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Baking Therapy

    Coming down to the last few weeks of March, with Easter just round the corner, we can’t help but notice the Sun’s gentle rays, filtering through the trees and the sweet scent from the cool morning breeze. That indicates the glorious summer has come to an end. It is sad to say goodbye to the sunny skies and endless trips to the beach with family and friends. Social engagement might wind down during the colder months, but food can be the perfect excuse to gather and connect with our loved ones.  

    Enjoying and sharing food can bring people together in a significant way, it can be as simple as baking together or sharing a fresh loaf of homemade bread. Baking is particularly enjoyable because it is such a mindful activity – say hello to Baking therapy, which promotes how baking can help to reduce stress, anxiety, and other negative emotions. The outcome is to enhance one’s overall well-being. The low-stakes calculus of measuring and mixing different ingredients provides a mental challenge you can take on at your own pace. The repetitive motions of rolling and kneading a dough is calming and soothing. Our own Folding Digital Kitchen Scales feature a tare function, meaning less time taking notes and more time watching flour wafting through the sieve (maybe this is the year to take that trip to the snow?), and our Tapered Rolling Pin features engraved measurements, making rolling both more comfortable thanks to its ergonomic shape, and and precise – something that will stay with you as you level up from simple (and no less delicious!) breads, through to more advanced pastries. We’ve provided a simple bread recipe below to help get you started.

    Simple Sesame


    • 4 Cups of bread flour
      3 & 1/2 for baking,
      1/2 Cup for your work surface, pan, and your hands
    • 7g (1 sachet) of instant yeast
    • 2 Teaspoons of salt
    • 1 & 1/2 Cups of room-temperature water
    • 2 Tablespoons of White Sesame Seeds


    Whisk flour, yeast and salt together in a large mixing bowl

    Slowly pour the room-temperature water into the bowl, mixing with a spatula or wooden spoon to combine as you go.

    Shape the dough into an even ball as best you can, taking care to smooth the outsides, cover with cling-film or tin foil and leave it on the counter to rise for 2-3 hours or until size has roughly doubled.

    From here you can leave the dough to rest in the fridge for as long as 2 days before baking.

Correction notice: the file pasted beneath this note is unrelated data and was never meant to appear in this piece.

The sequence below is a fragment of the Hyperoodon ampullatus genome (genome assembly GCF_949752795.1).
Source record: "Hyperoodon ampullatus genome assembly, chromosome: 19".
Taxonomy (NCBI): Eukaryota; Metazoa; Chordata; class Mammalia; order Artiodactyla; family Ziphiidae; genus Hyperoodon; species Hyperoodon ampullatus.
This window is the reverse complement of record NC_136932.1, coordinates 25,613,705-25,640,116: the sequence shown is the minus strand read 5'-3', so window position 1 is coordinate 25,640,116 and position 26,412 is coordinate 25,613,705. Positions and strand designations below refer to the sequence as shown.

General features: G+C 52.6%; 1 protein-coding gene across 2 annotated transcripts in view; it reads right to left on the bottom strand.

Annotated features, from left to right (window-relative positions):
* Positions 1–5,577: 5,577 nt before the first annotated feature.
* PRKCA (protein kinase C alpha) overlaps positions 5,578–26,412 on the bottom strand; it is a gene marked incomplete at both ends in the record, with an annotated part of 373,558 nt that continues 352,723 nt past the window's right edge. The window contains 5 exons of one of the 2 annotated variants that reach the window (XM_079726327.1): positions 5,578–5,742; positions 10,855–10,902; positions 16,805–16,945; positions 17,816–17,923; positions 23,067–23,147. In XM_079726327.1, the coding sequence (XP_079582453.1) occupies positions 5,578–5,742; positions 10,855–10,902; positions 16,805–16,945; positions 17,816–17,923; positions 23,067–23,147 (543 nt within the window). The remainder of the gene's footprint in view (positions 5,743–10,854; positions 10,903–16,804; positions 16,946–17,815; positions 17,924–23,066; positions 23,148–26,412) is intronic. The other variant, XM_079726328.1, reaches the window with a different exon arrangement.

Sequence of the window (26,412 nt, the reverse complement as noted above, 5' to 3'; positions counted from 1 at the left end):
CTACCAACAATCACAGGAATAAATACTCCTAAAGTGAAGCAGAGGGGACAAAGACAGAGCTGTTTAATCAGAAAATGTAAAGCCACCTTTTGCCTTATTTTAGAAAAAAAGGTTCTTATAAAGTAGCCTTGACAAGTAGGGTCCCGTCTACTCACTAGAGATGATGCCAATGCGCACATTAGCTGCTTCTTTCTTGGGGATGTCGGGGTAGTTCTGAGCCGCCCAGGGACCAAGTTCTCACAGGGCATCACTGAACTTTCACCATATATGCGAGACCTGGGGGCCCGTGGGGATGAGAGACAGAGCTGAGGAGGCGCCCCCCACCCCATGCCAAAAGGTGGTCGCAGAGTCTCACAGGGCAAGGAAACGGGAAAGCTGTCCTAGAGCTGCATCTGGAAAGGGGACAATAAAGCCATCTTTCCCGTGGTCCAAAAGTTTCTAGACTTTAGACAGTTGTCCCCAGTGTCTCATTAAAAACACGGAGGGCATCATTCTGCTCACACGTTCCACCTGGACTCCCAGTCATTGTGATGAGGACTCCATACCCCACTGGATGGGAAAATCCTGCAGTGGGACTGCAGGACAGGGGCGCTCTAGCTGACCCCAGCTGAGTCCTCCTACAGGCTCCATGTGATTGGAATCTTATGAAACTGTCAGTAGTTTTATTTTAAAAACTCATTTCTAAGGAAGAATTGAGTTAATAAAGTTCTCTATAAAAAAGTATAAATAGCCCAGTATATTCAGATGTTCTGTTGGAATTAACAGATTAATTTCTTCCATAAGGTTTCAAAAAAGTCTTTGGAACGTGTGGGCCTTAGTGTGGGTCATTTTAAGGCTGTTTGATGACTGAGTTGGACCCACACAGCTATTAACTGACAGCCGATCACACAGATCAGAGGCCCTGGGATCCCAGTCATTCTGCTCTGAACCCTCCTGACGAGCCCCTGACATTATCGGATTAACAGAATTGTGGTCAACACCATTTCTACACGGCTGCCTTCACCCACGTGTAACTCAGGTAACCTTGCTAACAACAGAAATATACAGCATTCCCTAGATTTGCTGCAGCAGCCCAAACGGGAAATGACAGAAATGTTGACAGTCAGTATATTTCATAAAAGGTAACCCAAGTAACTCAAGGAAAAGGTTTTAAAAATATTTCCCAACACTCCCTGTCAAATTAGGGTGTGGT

Lightly dust a working surface, and a non-stick baking sheet or a tray lined with baking paper, with flour (make sure to dust your hands with flour too whenever you’re about to handle the dough to prevent sticking).

    Tip the dough from the bowl onto your floured working surface and split it into even two portions. This recipe works great to produce two long baguettes.

    Sprinkle sesame seeds onto the dough.

    Transfer to your floured baking sheet, cover with a tea-towel and leave to rest for 45 minutes. Pre-heat the oven to 220C in time for the next step.

    Score the tops of your dough with a sharp, pointed knife (This is a great opportunity to try getting creative with patterns in the top of your bread, but four evenly spaced slashes, around 1cm deep will do the job just fine).

    Bake for 25 minutes or until the crust has formed and is golden brown.

    Remove from the oven. The all-important tap test (knocking on the crust of the bread and listening for a hollow sound) is the final check that your bread is done.

    Allow the bread to cool for 5-10 minutes before enjoying. Store covered at room temperature for up to 4 days or in the fridge for up to a week.

    Baking puts all of your senses: touch, smell, sight, taste, and even hearing (Is there any sound more exciting of the “ding” when the oven is done?) into action. Watching your dough rise, smelling freshly baked bread and decorating your cake, when you’re feeling like something creative, are great mood-boosters. When it’s finally time to share your work with friends and family (or enjoy it all for yourself – promise we won’t judge!), we have a wide range of sustainable, eco-friendly Wooden Utensils to serve quality butter, honey, olives or pate with your freshly baked goods. 

    While we might feel a little disconnected as the weather turns a little colder, and the sun sets a little early to make the most of the outdoors, sharing your baking therapy with others is a great way to stay connected. If you’re entertaining, our Table Placemats and Plate Mats are a great way to elevate an occasion as simple and time-honoured as breaking bread. If you’re headed to visit friends or family, take a look at our food-safe and easy to clean Hand-Woven Baskets for a great way to transport your baked goods to share at gatherings, or as a gift. You could even share the hobby and benefits of baking by starting a delicious game of “Telephone” with your friends and loved ones – whoever is left with the basket gets to make the next sourdough! So give baking therapy a try, it might be worth the effort and consider sharing your hard work with your friends and family this Easter. After all, baking is such a great hobby to share with the people you care about.

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